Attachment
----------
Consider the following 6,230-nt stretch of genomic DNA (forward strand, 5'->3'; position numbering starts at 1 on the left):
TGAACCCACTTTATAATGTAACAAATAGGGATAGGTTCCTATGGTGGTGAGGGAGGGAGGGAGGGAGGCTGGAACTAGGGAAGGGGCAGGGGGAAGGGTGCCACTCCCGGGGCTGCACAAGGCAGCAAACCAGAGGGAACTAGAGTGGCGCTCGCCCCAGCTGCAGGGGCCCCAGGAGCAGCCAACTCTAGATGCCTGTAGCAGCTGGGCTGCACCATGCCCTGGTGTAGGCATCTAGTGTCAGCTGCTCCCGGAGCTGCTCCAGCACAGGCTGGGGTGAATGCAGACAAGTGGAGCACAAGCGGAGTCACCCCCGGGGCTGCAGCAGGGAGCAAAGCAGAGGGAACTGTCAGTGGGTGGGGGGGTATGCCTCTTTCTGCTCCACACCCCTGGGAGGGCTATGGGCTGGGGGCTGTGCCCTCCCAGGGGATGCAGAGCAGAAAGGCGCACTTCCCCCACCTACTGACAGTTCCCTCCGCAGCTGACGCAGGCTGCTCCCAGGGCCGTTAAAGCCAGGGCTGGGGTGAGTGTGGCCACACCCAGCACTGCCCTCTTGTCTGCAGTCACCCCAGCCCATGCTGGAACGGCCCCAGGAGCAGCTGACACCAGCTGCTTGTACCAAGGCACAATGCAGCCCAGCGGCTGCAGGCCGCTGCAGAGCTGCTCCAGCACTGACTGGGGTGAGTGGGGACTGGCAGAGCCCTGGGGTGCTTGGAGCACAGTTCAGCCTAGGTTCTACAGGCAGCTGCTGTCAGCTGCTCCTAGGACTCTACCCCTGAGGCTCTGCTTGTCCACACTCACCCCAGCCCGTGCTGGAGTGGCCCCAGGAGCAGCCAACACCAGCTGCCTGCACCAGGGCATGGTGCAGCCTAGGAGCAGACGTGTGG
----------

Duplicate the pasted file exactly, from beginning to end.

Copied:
Consider the following 6,230-nt stretch of genomic DNA (forward strand, 5'->3'; position numbering starts at 1 on the left):
TGAACCCACTTTATAATGTAACAAATAGGGATAGGTTCCTATGGTGGTGAGGGAGGGAGGGAGGGAGGCTGGAACTAGGGAAGGGGCAGGGGGAAGGGTGCCACTCCCGGGGCTGCACAAGGCAGCAAACCAGAGGGAACTAGAGTGGCGCTCGCCCCAGCTGCAGGGGCCCCAGGAGCAGCCAACTCTAGATGCCTGTAGCAGCTGGGCTGCACCATGCCCTGGTGTAGGCATCTAGTGTCAGCTGCTCCCGGAGCTGCTCCAGCACAGGCTGGGGTGAATGCAGACAAGTGGAGCACAAGCGGAGTCACCCCCGGGGCTGCAGCAGGGAGCAAAGCAGAGGGAACTGTCAGTGGGTGGGGGGGTATGCCTCTTTCTGCTCCACACCCCTGGGAGGGCTATGGGCTGGGGGCTGTGCCCTCCCAGGGGATGCAGAGCAGAAAGGCGCACTTCCCCCACCTACTGACAGTTCCCTCCGCAGCTGACGCAGGCTGCTCCCAGGGCCGTTAAAGCCAGGGCTGGGGTGAGTGTGGCCACACCCAGCACTGCCCTCTTGTCTGCAGTCACCCCAGCCCATGCTGGAACGGCCCCAGGAGCAGCTGACACCAGCTGCTTGTACCAAGGCACAATGCAGCCCAGCGGCTGCAGGCCGCTGCAGAGCTGCTCCAGCACTGACTGGGGTGAGTGGGGACTGGCAGAGCCCTGGGGTGCTTGGAGCACAGTTCAGCCTAGGTTCTACAGGCAGCTGCTGTCAGCTGCTCCTAGGACTCTACCCCTGAGGCTCTGCTTGTCCACACTCACCCCAGCCCGTGCTGGAGTGGCCCCAGGAGCAGCCAACACCAGCTGCCTGCACCAGGGCATGGTGCAGCCTAGGAGCAGACGTGTGG